Friday off with rain (40k and X-wing minis)

Today is July 4th, the day we celebrate the birth of our nation (USA). It is also a Friday, which means that I had a chance to hit the tabletop early. But instead of my usual Warmachine/Hordes games, I decided to dabble a little further into the world of Warhammer 40k and witness a few moments of the X-wing miniatures game.

I only have two pictures from the day, but there was a lot happening that I didn’t want to spend too much time making photographs.

Overall, I’d have to say that I enjoy the Games Workshop system. Despite the nay-sayers, the wonky  mechanics (e.g., saves, psychic power rules, etc) and all the other clunky codex rules, I enjoyed my games. It was a lot of fun, actually. I can see how some army lists are broken to the point of being not-fun-to-even-try, but at the core of the game is a unique place where someone can just relax and see what happens.

My perspective: Warhammer doesn’t feel like any other “fair balanced” game against my opponent, but rather is a tangible experience of two armies clashing in a very fantastically imagined narrative. As others have said, it’s an RPG with armies on the table.

Maybe the real fun is when you understand the fluff/lore and you project into the gaming experience? I guess. But then I’ve only played five entire games of 40k in my life. 

Need to play more….

It’s not your brush, man.

I have a large collection of models that I’ve painted. Too numerous for me to count. The ultimate driving force that motivates me to paint is discovery. Whenever I feel my toes are hanging off the edge of burn-out (e.g., the loss of desire to do anything), I find that I can retreat safely on the knowledge that I have the choice to see new things by changing my perspective. What do I mean?

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(left) Standard brush work. (right) Airbrush with bristle brushed accents

I can experiment. I can ask a new question to find new answers. This is essentially how brilliant scientists perform research in a laboratory. Of course, this also relates to painting miniatures!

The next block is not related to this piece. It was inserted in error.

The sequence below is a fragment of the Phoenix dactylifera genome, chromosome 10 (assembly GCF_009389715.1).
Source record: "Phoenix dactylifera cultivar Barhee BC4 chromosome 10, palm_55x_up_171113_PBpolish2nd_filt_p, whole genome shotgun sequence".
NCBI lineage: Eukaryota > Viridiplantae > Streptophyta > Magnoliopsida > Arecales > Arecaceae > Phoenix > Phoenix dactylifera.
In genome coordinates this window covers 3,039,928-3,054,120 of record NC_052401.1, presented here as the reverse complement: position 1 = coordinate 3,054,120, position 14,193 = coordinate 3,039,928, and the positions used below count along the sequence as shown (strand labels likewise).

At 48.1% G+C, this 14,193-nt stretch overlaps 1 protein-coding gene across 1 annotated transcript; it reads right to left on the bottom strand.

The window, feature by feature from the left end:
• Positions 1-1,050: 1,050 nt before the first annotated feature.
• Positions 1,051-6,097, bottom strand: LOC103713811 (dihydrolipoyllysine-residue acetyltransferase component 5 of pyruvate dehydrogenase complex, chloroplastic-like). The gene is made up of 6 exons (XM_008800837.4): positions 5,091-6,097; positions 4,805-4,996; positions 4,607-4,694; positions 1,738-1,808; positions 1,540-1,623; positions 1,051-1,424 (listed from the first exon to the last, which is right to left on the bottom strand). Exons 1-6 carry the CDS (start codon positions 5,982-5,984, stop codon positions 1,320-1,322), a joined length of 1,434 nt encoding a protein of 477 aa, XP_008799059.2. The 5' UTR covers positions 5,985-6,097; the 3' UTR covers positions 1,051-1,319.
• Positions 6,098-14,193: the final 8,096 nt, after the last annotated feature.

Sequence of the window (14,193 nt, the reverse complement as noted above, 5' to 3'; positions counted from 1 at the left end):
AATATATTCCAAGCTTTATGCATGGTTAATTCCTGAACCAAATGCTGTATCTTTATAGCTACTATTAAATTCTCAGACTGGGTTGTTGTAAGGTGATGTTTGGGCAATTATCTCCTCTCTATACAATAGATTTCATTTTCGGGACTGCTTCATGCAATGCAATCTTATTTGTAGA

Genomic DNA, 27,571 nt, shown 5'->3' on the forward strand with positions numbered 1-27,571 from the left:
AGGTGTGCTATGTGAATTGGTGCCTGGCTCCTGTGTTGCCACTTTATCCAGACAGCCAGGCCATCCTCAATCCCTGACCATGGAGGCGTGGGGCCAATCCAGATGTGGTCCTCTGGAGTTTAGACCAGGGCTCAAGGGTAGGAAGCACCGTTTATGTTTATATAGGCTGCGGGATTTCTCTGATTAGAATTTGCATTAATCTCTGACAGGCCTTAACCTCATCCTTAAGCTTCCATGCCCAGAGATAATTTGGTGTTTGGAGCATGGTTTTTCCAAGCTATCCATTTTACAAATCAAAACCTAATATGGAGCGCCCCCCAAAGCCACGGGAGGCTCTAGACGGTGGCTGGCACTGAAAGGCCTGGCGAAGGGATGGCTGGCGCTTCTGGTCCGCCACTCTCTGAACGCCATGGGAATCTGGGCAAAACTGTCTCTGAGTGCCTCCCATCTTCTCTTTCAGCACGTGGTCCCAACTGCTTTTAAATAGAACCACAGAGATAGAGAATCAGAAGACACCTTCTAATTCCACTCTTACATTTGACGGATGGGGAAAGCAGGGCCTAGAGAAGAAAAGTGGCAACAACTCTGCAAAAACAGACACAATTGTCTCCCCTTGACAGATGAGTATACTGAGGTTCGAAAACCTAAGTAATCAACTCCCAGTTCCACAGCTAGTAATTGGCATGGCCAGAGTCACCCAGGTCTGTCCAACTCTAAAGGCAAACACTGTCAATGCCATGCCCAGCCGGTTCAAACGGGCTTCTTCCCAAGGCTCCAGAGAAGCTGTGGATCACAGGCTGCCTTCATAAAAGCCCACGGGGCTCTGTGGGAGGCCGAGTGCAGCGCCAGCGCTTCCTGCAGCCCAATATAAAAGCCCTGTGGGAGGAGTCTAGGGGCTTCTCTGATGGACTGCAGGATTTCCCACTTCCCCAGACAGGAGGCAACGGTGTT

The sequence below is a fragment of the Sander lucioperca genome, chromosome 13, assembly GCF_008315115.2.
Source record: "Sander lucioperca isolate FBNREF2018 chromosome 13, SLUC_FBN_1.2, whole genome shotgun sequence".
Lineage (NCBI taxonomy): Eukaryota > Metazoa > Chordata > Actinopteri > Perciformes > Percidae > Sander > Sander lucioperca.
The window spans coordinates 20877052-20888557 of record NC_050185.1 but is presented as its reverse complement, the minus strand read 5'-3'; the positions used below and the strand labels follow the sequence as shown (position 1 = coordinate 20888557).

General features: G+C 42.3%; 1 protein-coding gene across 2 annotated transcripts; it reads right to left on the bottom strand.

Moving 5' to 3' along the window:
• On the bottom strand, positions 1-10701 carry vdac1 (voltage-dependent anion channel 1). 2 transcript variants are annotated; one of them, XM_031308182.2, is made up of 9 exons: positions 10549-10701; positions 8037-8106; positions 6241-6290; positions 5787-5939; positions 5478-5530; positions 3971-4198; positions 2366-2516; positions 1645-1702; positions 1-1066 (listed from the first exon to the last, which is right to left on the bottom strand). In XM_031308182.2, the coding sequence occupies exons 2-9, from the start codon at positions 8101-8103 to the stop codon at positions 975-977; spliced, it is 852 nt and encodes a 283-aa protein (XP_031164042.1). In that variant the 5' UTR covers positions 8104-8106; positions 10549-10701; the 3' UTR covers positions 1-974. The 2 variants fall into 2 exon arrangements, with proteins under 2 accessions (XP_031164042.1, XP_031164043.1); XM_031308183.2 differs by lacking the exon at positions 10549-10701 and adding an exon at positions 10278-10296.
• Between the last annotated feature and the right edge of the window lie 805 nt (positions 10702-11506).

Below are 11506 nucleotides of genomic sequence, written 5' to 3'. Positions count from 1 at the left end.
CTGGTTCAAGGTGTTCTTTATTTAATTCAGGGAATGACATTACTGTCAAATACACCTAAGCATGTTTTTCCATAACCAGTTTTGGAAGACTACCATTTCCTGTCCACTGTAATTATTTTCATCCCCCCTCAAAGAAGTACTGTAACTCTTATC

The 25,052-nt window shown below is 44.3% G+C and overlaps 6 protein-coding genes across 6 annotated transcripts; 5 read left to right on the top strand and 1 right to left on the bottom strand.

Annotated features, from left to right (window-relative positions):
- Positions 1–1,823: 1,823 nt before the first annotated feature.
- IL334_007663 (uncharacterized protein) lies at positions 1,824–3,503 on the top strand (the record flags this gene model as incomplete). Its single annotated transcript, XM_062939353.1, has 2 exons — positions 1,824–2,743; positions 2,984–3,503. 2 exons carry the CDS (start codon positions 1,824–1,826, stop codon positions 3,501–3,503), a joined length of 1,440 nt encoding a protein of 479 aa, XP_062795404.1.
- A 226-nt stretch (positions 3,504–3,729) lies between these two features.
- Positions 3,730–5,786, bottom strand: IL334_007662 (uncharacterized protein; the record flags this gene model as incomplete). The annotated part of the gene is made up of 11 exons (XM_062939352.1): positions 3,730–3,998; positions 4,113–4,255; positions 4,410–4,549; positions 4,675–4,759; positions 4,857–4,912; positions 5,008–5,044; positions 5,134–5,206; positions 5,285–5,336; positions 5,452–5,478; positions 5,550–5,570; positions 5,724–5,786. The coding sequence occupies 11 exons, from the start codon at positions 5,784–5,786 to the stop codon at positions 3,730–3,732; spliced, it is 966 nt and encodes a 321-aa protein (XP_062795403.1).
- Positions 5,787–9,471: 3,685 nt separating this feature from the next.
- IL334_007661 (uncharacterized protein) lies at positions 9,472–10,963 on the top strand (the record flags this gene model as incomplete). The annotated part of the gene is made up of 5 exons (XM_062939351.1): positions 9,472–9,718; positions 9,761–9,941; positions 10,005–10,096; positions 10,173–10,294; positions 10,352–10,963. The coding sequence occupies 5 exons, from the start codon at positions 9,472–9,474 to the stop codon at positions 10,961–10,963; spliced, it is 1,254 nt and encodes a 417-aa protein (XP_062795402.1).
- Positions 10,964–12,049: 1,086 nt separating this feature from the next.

You start with a blank pewter or plastic sculpt and endeavor to cover it with colorful pigments. The first question you ask yourself without knowing it is whether or not you want this model to look awesome or simply good enough. Most of the time, I answer by saying that I want the model to look good enough.

To accomplish this task of getting a good enough paint job , I’ve learned through experience that you don’t need any fancy tools. None. A styrofoam cup o’ water, a single brush (crappy $5 kind, size 1 synthetic), and 3-5 colors of paint.

If you look at the image up there, you’ll see two vanquishers. I painted the vanquisher on the left with these simple tools (~$10 worth of instruments). The vanquisher on the right was painted with a fancy airbrush (~$350 setup), professional kolinsky sable brushes, including a Raphael 8202 (~$25 brush), and a panel of mixing mediums (~$20).

If you look carefully, you will notice slight differences in color tones and shading, but overall in my book these two models fall into the “good enough” category. One cost me $10 to paint. The other cost about $400. Your tools don’t matter. I’m certain I can paint to a tabletop quality with my fingers!….Yes, see the Phoenix retribution model.

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Oil paint applied and blended with a q-tip and finger. Blue oil wash was applied for the runes.

So, the only difference in the two vanquishers are the tools that were used. But, the quality differences in the model paint jobs don’t reflect the quality of the tools. It shouldn’t! The quality of the result is  based 99.9% on the quality of the artist’s vision and his perseverance to make that vision tangible. How much blood, sweat, and tears you are willing to suffer is what determines the quality of the product you can produce.

So, my strongest advice: To get a better vision for painting minis, hence, become a better painter of minis, is that you need to stop thinking too much about the result and what people think, and just crank the painted model out. Do this over and over, until your hands cramp up and you get tendonitis in your shoulders and elbows. There should be blood.

Yes, that is the secret. It’s not your brush.

Okay. So, why should you buy the more expensive equipment?  Because when your vision is clear, you don’t have to spend 30 hours painting a single model.  Better tools make you faster, not better.